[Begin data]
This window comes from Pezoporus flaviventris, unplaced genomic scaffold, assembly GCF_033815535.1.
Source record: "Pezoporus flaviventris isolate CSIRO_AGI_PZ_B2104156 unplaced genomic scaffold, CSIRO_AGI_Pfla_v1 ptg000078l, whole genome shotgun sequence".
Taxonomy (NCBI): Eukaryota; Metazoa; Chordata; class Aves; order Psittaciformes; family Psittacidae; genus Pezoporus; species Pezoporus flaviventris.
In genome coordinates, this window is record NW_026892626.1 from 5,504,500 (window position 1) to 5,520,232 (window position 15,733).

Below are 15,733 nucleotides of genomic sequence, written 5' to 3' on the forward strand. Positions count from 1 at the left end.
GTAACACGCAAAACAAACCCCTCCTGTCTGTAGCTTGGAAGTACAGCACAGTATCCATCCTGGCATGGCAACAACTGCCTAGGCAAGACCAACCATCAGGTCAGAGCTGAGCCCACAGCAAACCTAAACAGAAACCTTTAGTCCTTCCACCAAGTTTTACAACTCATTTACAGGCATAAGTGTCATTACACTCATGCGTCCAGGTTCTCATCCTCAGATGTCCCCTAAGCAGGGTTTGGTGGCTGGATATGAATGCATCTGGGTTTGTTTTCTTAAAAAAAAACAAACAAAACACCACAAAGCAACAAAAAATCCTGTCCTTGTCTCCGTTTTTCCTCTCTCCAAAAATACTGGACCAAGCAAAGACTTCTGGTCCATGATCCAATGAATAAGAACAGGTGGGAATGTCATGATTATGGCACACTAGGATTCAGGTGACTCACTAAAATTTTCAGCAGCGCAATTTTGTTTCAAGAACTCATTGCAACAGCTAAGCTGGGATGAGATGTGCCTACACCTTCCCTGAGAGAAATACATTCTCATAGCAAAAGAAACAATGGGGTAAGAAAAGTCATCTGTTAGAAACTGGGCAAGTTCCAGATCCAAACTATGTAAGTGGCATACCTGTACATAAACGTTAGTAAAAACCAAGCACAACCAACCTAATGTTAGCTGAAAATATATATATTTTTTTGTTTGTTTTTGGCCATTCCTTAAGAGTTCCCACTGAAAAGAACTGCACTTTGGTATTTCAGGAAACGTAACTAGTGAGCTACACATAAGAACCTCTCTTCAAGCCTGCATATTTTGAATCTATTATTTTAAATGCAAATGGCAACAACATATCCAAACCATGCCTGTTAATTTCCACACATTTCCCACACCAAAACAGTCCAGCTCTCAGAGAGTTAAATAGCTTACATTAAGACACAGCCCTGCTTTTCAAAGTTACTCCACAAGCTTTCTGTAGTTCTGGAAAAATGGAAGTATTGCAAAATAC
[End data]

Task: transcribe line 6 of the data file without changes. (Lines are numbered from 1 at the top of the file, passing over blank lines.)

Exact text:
GTAACACGCAAAACAAACCCCTCCTGTCTGTAGCTTGGAAGTACAGCACAGTATCCATCCTGGCATGGCAACAACTGCCTAGGCAAGACCAACCATCAGGTCAGAGCTGAGCCCACAGCAAACCTAAACAGAAACCTTTAGTCCTTCCACCAAGTTTTACAACTCATTTACAGGCATAAGTGTCATTACACTCATGCGTCCAGGTTCTCATCCTCAGATGTCCCCTAAGCAGGGTTTGGTGGCTGGATATGAATGCATCTGGGTTTGTTTTCTTAAAAAAAAACAAACAAAACACCACAAAGCAACAAAAAATCCTGTCCTTGTCTCCGTTTTTCCTCTCTCCAAAAATACTGGACCAAGCAAAGACTTCTGGTCCATGATCCAATGAATAAGAACAGGTGGGAATGTCATGATTATGGCACACTAGGATTCAGGTGACTCACTAAAATTTTCAGCAGCGCAATTTTGTTTCAAGAACTCATTGCAACAGCTAAGCTGGGATGAGATGTGCCTACACCTTCCCTGAGAGAAATACATTCTCATAGCAAAAGAAACAATGGGGTAAGAAAAGTCATCTGTTAGAAACTGGGCAAGTTCCAGATCCAAACTATGTAAGTGGCATACCTGTACATAAACGTTAGTAAAAACCAAGCACAACCAACCTAATGTTAGCTGAAAATATATATATTTTTTTGTTTGTTTTTGGCCATTCCTTAAGAGTTCCCACTGAAAAGAACTGCACTTTGGTATTTCAGGAAACGTAACTAGTGAGCTACACATAAGAACCTCTCTTCAAGCCTGCATATTTTGAATCTATTATTTTAAATGCAAATGGCAACAACATATCCAAACCATGCCTGTTAATTTCCACACATTTCCCACACCAAAACAGTCCAGCTCTCAGAGAGTTAAATAGCTTACATTAAGACACAGCCCTGCTTTTCAAAGTTACTCCACAAGCTTTCTGTAGTTCTGGAAAAATGGAAGTATTGCAAAATAC